This is a contemporary story of migration and hope, of death and redemption. Yetunde, a widowed Nigerian midwife, welcomes Thomas, an IT genius from Uganda and Zak, a homesick Kenyan priest, to her terraced home in Leeds. Incompetent police, a malicious complaint and racist neighbours assail Yetunde and her household. Things start to fall apart when Thandiwe, a pregnant HIV-positive South African asylum seeker, arrives on the doorstep. Can Yetunde’s boundless optimism survive threats to her home, profession, faith and health?
I have been working on it for the past nine years and was encouraged to take a penultimate draft to an Arvon course in Totleigh Barton in August 2015. Maggie Gee, one of our tutors wrote: “’this writing is fluid and confident with believable dialogue and behaviour.’
I am also grateful for a more recent professional critique from Jude Cook on behalf of The Literary Consultancy (TLC were recommended by my other tutor, Bernadine Evaristo). Jude read the full manuscript and made some helpful comments. Here’s the first chapter:
Eyes closed, Zak saw orange flames and black smoke; eyes open, he saw only ducks on a lake, busying themselves in pale water edged by leaf-littered mud. He stood, his hands resting on a wooden rail, looking down. A rat scuttled past his shoes and stared at him as if it owned the place. Zak, the Reverend Zechariah Mutethia to give him his full title, shivered. He faced a cold, hard-edged city where all his certainties had deserted him, a city where he stood, bandaged hands on frosted timber, clothes stinking from the fire.
‘Mashetani!’ His curse, a sneeze of a word, scurried the rat and ruffled the ducks. Another rat shimmied past and plopped into the water. It could swim, Zak could not. He let go of the railings and sat down hard on a bench. He held his head in his lacerated hands and thought about Yetunde.
* * *
A few weeks ago, Zak was starting to settle in at Yetunde’s house. Small windows, three storeys, huddled in a terrace for warmth, he assumed. The houses were called ‘back-to-backs’. Her house was part of a small enclave, four streets stranded a short distance down from the main ranks. Slate roofs and brick walls covering the hillside, rows and rows of workers’ houses for mills and factories that closed long ago. Stone cobbles were still visible where the tarmac of their road, Retford Street, was flaking at its edges.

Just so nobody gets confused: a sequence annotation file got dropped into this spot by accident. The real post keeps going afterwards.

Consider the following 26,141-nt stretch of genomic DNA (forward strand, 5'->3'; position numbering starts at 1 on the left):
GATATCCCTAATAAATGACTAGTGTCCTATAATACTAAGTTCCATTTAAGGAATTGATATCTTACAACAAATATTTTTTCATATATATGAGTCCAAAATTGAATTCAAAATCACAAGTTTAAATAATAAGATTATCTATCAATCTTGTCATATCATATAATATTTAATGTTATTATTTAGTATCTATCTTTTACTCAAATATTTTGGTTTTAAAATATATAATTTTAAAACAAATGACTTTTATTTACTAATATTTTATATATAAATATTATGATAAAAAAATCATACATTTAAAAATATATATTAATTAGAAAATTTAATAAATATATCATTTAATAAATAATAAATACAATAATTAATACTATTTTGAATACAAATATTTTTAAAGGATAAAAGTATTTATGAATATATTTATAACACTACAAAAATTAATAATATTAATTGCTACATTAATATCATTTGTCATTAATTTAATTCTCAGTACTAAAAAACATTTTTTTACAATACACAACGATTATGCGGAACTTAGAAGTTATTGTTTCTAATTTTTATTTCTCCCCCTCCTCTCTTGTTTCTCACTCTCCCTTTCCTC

Zak’s room was at the top of the house, where the sloping roof had been lifted up, as if on a hinge, to make space for two rooms, his the smaller of the two. A single bed, a desk and a wardrobe with some drawers below, everything a postgraduate student required. The double-glazed window looked north-west, the direction of the setting sun. An alarm clock was needed in this dark autumn, but not on the dawning of that day in Retford Street.
A splintering crash, then another, woke him from his recurring Rift Valley nightmare. Vigilant, heart pounding, his first instinct to go and investigate the noise. He started down the stairs, a towel round his waist. His thinking brain had woken up by the time he reached the first floor. Should he go back and rouse Thomas, in the other attic room? He heard voices below him, better to investigate. His slow descent towards the ground floor was noiseless. A blast of cold air met him, two men in uniform, barking instructions. His guts churned.
“Brothers,” Zak said, raising one hand as if in blessing. “How are you? May I help?” He used the tone of voice developed for unruly congregations, only he could hear his heart drumming in his chest. The police back home were usually armed.
“Drugs raid, er, sir,” the lead officer growled.
Was that a note of uncertainty in this official voice?
“We have reason to believe that people in this property are dealing in Class A drugs. Get yourself into the front room and stay there while we search the house.”
Two more policemen were waiting for Zak. One, with the authority of more stripes on his shoulders, grunted at the others, “We can deal with this gentleman, what are you waiting for?”
“Are we sure this is the right house Sarge?”
The sergeant felt in his pocket, pulled out a piece of paper. “This is number … this is number …” He avoided eye contact with any members of his team. Zak watched him as the officer’s eyes came to rest on the gaudy red, green and gold tapestry above the fireplace: ‘In God we Trust’.